- Simple and easy to use – since Lightroom doesn’t have the huge toolbox found in Photoshop, there is MUCH less to learn. Everything from the tools available, to the interface itself, is simple and easy to manipulate.
- Presets – a photographer’s dream; imagine having the ability to string together exposure levels, contrast, and toning, and then save those to a handy file. Then imagine you can have unlimited variances of these, and apply them to any photo with a click of the mouse. Welcome to Lightroom’s presets! Photographers around the world share these online as well, giving you limitless potential options for your photo’s look and feel.
- No advanced editing tools – because Lightroom wasn’t intended as a full-on raster editor, most of the editing functions Photoshop users take for granted are not present here. With the exception of a few basic tools, you’ll want to use Photoshop in situations where heavy image editing is necessary.
- No layer management – the powerful layer system in Photoshop is non-existent as well. Effects and modifications can be stacked on an image, but there is no real separation of image segments or any ability to use blending modes.
- Photos only – again, Lightroom is intended as a workflow system for photographers, meaning you’ll only be able to import existing photos and modify them; there are no raster or vector image creation tools to be found here as there are in Photoshop. Lightroom is assuredly one-track minded.
Creative Cloud and pricing models
Up until fairly recently, Photoshop would have had one additional disadvantage compared to Lightroom, and that would be price. In the past, purchasing Photoshop could set you back $400 to $900, depending on the version and any discounts you could use. Comparatively, Lightroom could be had for less than $100. The huge up front cost made buying Photoshop outright a financial strain for budding photographers on a slim budget.
Those days are gone, thanks to Adobe’s awesome cloud and subscription program. As of the last release, all of Adobe’s main products have been converted to cloud-based programs and are all rooted in the new Creative Cloud subscription model. Generally, $20 per month will give you unlimited access to one Adobe title, such as Photoshop or Lightroom, and ample cloud storage, enabling you access to your files regardless of where you were. $50 per month will give you access to Adobe’s entire Creative Cloud suite, which is quite a deal.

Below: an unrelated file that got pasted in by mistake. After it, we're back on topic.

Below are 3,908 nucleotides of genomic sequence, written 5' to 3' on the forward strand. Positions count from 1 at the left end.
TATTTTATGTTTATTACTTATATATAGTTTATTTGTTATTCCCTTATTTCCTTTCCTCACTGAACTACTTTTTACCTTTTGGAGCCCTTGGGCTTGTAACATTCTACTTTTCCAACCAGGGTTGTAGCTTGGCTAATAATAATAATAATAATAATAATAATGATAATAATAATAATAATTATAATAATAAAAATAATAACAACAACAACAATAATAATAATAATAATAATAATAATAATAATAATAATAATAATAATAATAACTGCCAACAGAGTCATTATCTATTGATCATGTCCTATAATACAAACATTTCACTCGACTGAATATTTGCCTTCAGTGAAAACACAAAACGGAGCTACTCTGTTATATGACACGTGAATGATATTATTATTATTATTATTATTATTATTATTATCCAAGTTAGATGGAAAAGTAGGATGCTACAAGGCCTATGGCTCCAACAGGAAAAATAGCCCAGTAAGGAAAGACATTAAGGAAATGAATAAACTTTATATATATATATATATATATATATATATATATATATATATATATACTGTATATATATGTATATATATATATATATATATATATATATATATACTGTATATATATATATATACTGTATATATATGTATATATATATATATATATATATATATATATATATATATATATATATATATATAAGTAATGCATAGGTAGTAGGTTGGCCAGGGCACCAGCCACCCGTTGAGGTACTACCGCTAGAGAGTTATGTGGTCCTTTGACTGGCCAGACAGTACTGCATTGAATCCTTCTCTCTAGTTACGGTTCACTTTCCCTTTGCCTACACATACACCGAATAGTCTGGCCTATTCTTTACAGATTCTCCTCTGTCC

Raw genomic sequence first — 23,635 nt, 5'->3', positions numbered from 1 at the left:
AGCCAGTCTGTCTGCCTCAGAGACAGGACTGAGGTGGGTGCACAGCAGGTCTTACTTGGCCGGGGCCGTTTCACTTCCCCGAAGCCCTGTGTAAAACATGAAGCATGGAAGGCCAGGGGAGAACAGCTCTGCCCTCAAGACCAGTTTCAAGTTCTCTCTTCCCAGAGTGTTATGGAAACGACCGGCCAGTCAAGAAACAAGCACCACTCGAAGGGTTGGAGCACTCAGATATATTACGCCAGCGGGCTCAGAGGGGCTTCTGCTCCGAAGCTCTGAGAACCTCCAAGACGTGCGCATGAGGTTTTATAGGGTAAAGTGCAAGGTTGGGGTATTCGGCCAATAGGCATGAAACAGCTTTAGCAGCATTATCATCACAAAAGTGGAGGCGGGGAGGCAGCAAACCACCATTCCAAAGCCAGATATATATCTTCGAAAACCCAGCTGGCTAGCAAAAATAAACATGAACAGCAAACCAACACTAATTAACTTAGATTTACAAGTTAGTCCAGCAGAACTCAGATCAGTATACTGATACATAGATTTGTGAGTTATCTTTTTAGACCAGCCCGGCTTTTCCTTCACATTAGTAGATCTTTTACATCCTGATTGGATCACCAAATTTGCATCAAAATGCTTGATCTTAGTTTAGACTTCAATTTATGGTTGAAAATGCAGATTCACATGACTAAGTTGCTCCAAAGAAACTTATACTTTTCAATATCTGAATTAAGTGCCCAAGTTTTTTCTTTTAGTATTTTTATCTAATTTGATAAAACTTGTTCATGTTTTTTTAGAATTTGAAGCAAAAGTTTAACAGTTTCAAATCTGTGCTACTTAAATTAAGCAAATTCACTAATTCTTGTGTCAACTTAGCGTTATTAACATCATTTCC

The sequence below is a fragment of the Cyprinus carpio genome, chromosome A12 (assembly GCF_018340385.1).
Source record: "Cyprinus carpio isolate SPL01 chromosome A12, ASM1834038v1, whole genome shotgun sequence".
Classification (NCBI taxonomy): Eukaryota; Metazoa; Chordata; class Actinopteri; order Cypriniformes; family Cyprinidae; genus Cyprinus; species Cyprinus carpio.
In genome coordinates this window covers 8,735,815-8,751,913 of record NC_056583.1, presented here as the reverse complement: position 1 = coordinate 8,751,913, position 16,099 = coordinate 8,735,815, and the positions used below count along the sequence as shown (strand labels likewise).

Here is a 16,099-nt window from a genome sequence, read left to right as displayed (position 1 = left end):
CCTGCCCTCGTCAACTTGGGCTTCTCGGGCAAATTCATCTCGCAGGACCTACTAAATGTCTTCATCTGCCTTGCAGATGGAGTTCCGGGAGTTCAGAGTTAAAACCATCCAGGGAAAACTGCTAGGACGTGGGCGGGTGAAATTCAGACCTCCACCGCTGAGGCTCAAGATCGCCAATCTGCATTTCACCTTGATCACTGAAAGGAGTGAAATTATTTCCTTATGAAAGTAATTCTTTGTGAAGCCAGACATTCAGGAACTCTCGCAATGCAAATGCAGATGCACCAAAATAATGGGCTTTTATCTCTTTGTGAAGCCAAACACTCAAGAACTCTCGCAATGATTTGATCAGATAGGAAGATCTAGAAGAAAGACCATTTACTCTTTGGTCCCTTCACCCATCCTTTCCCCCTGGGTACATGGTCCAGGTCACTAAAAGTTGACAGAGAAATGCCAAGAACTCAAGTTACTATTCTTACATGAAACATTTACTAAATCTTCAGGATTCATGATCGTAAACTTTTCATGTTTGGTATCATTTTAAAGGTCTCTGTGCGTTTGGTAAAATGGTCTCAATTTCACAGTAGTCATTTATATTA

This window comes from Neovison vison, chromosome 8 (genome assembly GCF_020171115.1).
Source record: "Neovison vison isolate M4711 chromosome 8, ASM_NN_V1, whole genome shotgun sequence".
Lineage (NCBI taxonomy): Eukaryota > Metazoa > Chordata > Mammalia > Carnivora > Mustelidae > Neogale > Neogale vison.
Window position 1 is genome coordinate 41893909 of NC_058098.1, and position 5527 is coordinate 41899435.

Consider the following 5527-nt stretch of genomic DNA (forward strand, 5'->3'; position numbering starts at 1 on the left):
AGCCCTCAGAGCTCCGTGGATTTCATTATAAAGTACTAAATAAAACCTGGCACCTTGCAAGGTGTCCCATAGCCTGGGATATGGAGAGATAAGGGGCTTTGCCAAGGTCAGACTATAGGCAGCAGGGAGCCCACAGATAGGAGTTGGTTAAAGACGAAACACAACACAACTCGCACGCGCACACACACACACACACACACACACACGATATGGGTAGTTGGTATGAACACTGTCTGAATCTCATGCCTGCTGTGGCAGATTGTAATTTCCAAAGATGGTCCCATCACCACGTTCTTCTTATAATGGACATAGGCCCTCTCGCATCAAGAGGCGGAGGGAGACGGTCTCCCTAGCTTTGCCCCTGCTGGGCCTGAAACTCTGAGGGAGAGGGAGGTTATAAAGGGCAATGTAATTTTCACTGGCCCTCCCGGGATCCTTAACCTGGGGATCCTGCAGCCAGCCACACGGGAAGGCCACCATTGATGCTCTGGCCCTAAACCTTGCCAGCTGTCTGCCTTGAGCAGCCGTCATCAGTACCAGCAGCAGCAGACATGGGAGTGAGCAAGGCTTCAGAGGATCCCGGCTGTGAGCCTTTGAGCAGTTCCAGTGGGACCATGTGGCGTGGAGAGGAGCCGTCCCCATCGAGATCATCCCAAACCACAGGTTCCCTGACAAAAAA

This year, however, Adobe unveiled their Photography Program, and if you haven’t already gotten involved, you might want to take a look. For less than $10 per month, Adobe gives you Photoshop CC AND Lightroom CC, along with the aforementioned cloud storage. It’s an unbeatable deal, and eliminates the need to pick and choose which image program to use.
Which one is right for you?
Since pricing is no longer an issue, the choice as to which program to use for your photography work comes down to what is most important to you.
Use Lightroom if…
You value a smooth clean workflow more than infinite control over the editing of your images. Having said that, Lightroom is no slouch when it comes to processing photos, and you can recreate almost any look using the controls available to you in this software.
The presets provide an endless array of styles, and thousands more are available on the internet. Lightroom’s clean, efficient interface will allow you to process those multiple wedding or portrait shots quickly and consistently, and make managing all of those photos simpler than you could have imagined.
Use Photoshop if…
You need more control over your images. Photoshop can do it all, but of course the cost of that is a higher learning curve. Quick presets are not what the program does best; instead, it offers complete image editing with masks, layers, and a multitude of other tools, giving you all of the options you could ever need.
At the end of the day…
BOTH titles can be an integral part of the post-processing workflow. Like anything else they both have strengths and weaknesses. Fortunately, with Adobe’s wonderful new Creative Cloud subscription model, you can enjoy both programs, and employ the advantages of each within your workflow, without breaking your bank.
For more information and tutorials on both programs check out these dPS articles:
- Get Lightroom & Photoshop for less than $10 per month
- Save Tons of Editing Time with Lightroom Presets
- A Concise Guide to Lightroom Develop Presets
- 4 Quick Tips For Getting The Most Out of Lightroom Presets
- How to Convert Photos to Black and White in Lightroom
- Improve Your Images with the Lightroom Graduated Filter Tool
- 3 Easy Steps Using Photoshop to Making your Images POP
- Ten Go-to Editing Tips for Using Photoshop
- 6 Commonly Used and Confused Tools in Photoshop Explained
- Changing Color in Photoshop
- Photoshop Tutorial: How to Color, Brighten and Sharpen Eyes